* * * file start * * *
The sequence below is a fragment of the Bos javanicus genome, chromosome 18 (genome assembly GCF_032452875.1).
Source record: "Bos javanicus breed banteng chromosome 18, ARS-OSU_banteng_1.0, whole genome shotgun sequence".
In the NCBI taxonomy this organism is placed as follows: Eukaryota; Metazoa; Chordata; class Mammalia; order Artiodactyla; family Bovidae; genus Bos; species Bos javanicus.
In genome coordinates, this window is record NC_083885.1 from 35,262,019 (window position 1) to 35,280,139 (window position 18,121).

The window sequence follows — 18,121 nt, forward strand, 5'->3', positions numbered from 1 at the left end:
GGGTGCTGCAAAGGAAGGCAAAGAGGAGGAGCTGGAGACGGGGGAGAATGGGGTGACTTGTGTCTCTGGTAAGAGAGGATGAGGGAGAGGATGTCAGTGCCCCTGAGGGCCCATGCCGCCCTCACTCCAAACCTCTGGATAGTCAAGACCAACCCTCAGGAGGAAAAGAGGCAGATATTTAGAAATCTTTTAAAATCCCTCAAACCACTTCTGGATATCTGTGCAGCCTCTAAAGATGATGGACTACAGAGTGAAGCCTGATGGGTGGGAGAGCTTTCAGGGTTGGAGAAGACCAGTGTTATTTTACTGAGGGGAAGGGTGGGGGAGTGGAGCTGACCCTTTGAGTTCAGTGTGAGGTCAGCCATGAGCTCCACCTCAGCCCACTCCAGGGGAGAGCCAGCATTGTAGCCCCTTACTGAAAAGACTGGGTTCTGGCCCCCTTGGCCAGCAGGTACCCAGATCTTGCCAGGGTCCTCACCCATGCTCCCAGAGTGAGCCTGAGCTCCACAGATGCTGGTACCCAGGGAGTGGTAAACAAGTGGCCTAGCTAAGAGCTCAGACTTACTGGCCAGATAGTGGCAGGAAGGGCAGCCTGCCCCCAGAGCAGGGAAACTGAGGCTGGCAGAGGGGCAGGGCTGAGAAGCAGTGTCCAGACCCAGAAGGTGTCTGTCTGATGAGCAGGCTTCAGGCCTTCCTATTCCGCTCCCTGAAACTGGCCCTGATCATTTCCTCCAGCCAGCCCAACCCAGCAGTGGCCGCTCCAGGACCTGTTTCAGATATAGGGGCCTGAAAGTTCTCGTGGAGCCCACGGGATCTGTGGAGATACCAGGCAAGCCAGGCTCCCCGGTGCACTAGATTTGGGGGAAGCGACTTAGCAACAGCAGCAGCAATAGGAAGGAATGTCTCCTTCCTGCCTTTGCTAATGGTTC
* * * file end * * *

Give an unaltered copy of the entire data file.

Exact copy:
The sequence below is a fragment of the Bos javanicus genome, chromosome 18 (genome assembly GCF_032452875.1).
Source record: "Bos javanicus breed banteng chromosome 18, ARS-OSU_banteng_1.0, whole genome shotgun sequence".
In the NCBI taxonomy this organism is placed as follows: Eukaryota; Metazoa; Chordata; class Mammalia; order Artiodactyla; family Bovidae; genus Bos; species Bos javanicus.
In genome coordinates, this window is record NC_083885.1 from 35,262,019 (window position 1) to 35,280,139 (window position 18,121).

The window sequence follows — 18,121 nt, forward strand, 5'->3', positions numbered from 1 at the left end:
GGGTGCTGCAAAGGAAGGCAAAGAGGAGGAGCTGGAGACGGGGGAGAATGGGGTGACTTGTGTCTCTGGTAAGAGAGGATGAGGGAGAGGATGTCAGTGCCCCTGAGGGCCCATGCCGCCCTCACTCCAAACCTCTGGATAGTCAAGACCAACCCTCAGGAGGAAAAGAGGCAGATATTTAGAAATCTTTTAAAATCCCTCAAACCACTTCTGGATATCTGTGCAGCCTCTAAAGATGATGGACTACAGAGTGAAGCCTGATGGGTGGGAGAGCTTTCAGGGTTGGAGAAGACCAGTGTTATTTTACTGAGGGGAAGGGTGGGGGAGTGGAGCTGACCCTTTGAGTTCAGTGTGAGGTCAGCCATGAGCTCCACCTCAGCCCACTCCAGGGGAGAGCCAGCATTGTAGCCCCTTACTGAAAAGACTGGGTTCTGGCCCCCTTGGCCAGCAGGTACCCAGATCTTGCCAGGGTCCTCACCCATGCTCCCAGAGTGAGCCTGAGCTCCACAGATGCTGGTACCCAGGGAGTGGTAAACAAGTGGCCTAGCTAAGAGCTCAGACTTACTGGCCAGATAGTGGCAGGAAGGGCAGCCTGCCCCCAGAGCAGGGAAACTGAGGCTGGCAGAGGGGCAGGGCTGAGAAGCAGTGTCCAGACCCAGAAGGTGTCTGTCTGATGAGCAGGCTTCAGGCCTTCCTATTCCGCTCCCTGAAACTGGCCCTGATCATTTCCTCCAGCCAGCCCAACCCAGCAGTGGCCGCTCCAGGACCTGTTTCAGATATAGGGGCCTGAAAGTTCTCGTGGAGCCCACGGGATCTGTGGAGATACCAGGCAAGCCAGGCTCCCCGGTGCACTAGATTTGGGGGAAGCGACTTAGCAACAGCAGCAGCAATAGGAAGGAATGTCTCCTTCCTGCCTTTGCTAATGGTTC